A few years ago, before I started making real progress on my own writing career, I was an enthusiastic reviewer of other people’s fiction. I had enjoyed some pleasant exchanges with authors via email and social media after posting positive reviews of books I’d enjoyed. Who knew that authors could be so gracious and so interested in their fans? I was delighted (truly, I was) to hear from writers who appreciated my support. And then, something went wrong. Continue reading
Category Archives: Embrace the Awkwardness
People think I like to help in the kitchen. There’s two truths to the matter. I do like to be involved in cooking (I’ve cooked professionally and love to cook to this day). But I also like to keep tabs on how the food I eat is being prepared. Anyone who wants to be blase about checking the temperature of their Sunday roast or who thinks that wolfing down raw cookie dough is a necessary part of childhood, allow me to steer you to the Food Poison Journal. If you want to be casual about your own health, that’s jim dandy, but when it comes to preparing food for others (which might include young children, the elderly, people with chronic illness, and those who simply wish to not become very ill) being negligent about food safety is inappropriate. Oddly (and, sadly, for me) this stance makes me an unsociable weirdo when I decline ill-prepared food. I’m the villain. Me. The person who’s sharing this article from Nutrition Action Healthletter only because I give a damn about your health. Continue reading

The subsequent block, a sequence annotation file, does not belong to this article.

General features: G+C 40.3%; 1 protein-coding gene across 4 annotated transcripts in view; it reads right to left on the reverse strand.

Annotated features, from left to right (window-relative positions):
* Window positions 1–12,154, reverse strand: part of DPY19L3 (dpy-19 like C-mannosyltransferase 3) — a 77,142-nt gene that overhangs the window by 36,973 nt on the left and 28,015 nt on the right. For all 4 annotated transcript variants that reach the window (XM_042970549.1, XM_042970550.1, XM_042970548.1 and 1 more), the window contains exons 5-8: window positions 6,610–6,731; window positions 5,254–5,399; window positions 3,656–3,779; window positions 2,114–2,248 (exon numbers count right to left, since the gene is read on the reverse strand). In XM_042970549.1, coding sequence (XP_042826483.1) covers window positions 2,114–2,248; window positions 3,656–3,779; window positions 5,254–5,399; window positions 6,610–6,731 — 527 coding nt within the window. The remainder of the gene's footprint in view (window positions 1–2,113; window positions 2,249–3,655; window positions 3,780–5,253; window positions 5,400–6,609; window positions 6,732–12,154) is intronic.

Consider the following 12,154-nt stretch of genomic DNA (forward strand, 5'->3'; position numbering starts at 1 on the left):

I know other people have blogged about this before (and been criticized for their seeming stinginess), but I don’t get drive-thru coffee anymore. Drive-thru windows kind of stress me out anyway. At below-average height, I have to risk tearing off a side mirror to get close enough to reach, and I struggle to understand the attendant through the tin-can-phone-sound-quality of the ordering speaker. I’d rather walk in and handle the whole transaction in person. But every once in while, I’d pluck up my courage and hazard it. Last summer, I was on my way home from a bike ride and had to stop at a red light. There was a Starbucks on the corner and, since I was waiting anyway and had two bucks in the console, I figured ‘what the hell.’ I was sweaty and dusty and wearing my pedal-cleated shoes, so I didn’t want to walk in. I got in the drive-thru line and ordered a black coffee. Continue reading
Years ago, friends and relatives (more of them than I care to admit) enthusiastically compared me to television’s Adrian Monk. That was how I stumbled onto the show after it had begun. I caught an episode mid-season and saw how right they were. This is not to say that I share every one of Monk’s phobias (I actually have no problem at all with glaciers or ladybugs), but I can’t deny that I’ve spent a lot of time squirming with awkwardness in situations that more normal people would take in stride.